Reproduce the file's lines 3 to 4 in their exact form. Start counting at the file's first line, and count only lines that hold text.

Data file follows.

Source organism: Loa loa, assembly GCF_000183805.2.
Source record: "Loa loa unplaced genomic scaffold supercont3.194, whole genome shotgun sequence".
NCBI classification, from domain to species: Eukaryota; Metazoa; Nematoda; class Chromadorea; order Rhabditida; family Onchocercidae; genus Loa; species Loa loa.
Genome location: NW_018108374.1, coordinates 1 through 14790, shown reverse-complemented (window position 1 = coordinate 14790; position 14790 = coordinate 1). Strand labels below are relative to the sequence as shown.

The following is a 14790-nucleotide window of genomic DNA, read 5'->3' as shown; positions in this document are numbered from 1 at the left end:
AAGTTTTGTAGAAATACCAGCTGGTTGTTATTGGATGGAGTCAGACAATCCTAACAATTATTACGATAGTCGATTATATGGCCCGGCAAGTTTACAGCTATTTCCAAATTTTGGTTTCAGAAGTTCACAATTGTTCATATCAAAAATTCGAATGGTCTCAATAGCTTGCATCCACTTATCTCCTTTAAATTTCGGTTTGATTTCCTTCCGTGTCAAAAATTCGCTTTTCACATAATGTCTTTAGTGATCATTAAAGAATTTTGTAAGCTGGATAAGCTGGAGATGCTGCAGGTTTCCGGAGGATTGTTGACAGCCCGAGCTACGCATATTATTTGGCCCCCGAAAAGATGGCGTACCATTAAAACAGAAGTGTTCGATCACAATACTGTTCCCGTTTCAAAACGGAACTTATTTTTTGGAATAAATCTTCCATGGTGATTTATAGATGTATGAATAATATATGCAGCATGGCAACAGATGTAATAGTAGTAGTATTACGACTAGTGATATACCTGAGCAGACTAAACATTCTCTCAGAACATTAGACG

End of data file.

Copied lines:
NCBI classification, from domain to species: Eukaryota; Metazoa; Nematoda; class Chromadorea; order Rhabditida; family Onchocercidae; genus Loa; species Loa loa.
Genome location: NW_018108374.1, coordinates 1 through 14790, shown reverse-complemented (window position 1 = coordinate 14790; position 14790 = coordinate 1). Strand labels below are relative to the sequence as shown.